Military veterans' database contaminated - defence minister

2016-11-11 17:41
Nosiviwe Mapisa-Nqakula (Picture: AFP)

Nosiviwe Mapisa-Nqakula (Picture: AFP)

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Cape Town – South Africa's military veterans' database is contaminated, Parliament heard on Friday.

Defence Minister Nosiviwe Mapisa-Nqakula was briefing Parliament's joint standing committee of defence on Friday when she told MPs that one of the biggest challenges they still faced was the database, which was not fully verified.

They had no proof whether some of the people currently on the list were real military veterans or, she said, just people wanting access to the housing, health, education, burial support and pension benefits.

"I am not yet convinced that everybody who is accessing those benefits in fact does qualify for them. I have been saying this [to the team], for as long as we have not verified all of the people in the database we are going to run out of money," she said.

There were a number of complaints about benefits for military veterans, she said.

"But I want you to understand we roll out benefits to people who are legitimate," she said.

There might come a time when people come to Parliament to complain about their names being taken off the list and there was therefore a need for MPs to understand the reasons, she said.

Tricky situation

"The truth of the matter is the list is contaminated. And if it is contaminated how then are you expected to roll out benefits without verifying?" she said.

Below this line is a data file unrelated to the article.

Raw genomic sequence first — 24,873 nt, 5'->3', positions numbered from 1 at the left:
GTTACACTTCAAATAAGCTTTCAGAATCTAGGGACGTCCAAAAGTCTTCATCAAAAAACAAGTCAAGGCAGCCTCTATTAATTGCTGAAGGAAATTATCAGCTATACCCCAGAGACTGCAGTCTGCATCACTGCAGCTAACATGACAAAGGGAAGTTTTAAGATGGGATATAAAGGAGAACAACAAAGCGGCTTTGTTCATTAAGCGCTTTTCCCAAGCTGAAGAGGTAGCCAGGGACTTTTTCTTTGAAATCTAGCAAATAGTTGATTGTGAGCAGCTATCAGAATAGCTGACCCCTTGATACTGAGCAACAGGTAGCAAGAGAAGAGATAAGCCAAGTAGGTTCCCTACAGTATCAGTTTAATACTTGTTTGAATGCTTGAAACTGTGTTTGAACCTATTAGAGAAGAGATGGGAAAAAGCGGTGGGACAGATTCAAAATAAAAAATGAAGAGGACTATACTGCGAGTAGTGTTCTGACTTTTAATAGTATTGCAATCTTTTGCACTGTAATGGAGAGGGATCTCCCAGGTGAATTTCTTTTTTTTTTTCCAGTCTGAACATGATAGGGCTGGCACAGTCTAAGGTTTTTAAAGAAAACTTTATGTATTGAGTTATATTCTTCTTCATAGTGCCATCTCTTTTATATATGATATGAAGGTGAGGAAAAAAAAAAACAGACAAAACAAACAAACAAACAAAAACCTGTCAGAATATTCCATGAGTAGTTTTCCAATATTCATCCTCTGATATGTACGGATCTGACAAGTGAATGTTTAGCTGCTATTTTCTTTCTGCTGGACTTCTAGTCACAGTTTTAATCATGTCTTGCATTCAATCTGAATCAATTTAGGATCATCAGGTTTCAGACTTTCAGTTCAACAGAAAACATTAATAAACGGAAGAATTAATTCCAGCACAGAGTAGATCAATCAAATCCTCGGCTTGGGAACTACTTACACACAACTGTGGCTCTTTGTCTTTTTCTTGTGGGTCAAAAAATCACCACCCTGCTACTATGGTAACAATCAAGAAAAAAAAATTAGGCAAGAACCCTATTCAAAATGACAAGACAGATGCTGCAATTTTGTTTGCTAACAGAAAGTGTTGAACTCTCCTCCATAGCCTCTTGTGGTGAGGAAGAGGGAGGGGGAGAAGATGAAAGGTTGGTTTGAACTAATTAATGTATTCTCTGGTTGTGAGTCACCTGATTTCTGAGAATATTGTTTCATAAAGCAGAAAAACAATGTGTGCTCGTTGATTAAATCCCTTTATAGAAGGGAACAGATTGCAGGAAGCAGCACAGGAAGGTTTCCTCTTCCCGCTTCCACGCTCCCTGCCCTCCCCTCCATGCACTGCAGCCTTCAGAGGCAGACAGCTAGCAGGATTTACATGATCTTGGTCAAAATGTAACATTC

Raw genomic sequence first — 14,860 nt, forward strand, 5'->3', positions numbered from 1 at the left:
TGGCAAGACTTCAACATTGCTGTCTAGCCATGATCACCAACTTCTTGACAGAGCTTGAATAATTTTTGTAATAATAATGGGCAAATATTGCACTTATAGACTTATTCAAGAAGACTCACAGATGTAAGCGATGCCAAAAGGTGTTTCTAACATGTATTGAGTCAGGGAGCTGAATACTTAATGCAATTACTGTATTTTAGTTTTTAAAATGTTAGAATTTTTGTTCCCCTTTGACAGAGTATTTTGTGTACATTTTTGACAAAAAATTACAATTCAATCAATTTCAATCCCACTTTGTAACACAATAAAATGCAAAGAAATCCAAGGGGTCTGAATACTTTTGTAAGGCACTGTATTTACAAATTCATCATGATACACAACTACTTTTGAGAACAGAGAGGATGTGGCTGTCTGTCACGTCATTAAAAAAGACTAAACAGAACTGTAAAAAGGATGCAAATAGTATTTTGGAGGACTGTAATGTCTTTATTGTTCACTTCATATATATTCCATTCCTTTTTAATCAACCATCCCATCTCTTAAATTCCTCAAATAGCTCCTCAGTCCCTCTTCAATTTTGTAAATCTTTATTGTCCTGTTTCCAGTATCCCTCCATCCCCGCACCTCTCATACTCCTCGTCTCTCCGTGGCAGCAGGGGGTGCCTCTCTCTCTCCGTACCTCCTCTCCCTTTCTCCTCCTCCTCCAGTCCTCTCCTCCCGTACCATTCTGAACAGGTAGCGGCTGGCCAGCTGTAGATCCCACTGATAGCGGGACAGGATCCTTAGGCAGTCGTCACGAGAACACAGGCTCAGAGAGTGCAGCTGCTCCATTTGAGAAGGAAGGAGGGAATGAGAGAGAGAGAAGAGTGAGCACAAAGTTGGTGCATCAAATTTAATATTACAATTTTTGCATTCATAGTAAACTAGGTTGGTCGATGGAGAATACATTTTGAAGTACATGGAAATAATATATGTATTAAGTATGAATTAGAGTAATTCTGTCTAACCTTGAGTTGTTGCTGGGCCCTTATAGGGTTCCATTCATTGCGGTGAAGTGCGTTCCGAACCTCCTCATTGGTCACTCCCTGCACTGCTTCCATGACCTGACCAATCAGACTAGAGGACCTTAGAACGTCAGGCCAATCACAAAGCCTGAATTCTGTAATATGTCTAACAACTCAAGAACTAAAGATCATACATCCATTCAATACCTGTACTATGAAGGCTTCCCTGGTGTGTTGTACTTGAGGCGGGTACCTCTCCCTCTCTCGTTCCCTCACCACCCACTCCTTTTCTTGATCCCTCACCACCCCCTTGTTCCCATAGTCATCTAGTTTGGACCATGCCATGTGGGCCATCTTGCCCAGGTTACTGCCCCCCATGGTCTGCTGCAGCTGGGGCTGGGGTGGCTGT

The minister was questioned on how the database had become so contaminated that it affected the credibility of the department.

DA MP Shahid Esau said an objective body needed to conduct the verification process, while ANC MP Dumisani Gamede called for sensitivity in the process.

Mapisa-Nqakula said it was a very tricky situation.

"There are people who deliberately come out and lie about their credentials. Sometimes you run into someone who is trying to get on the database and when you tell them you know they were not military veterans, they get so hurt," she said.

She said she believes it might be access to the military veterans' health card that made people want to get on the database. Cardholders get free access to medical services.

The defence department was presenting some of the results of its turnaround strategy as well as a road map for implementation to improve service delivery to military veterans.

Read more on:    nosiviwe maphisa-nqakula  |  parliament 2016

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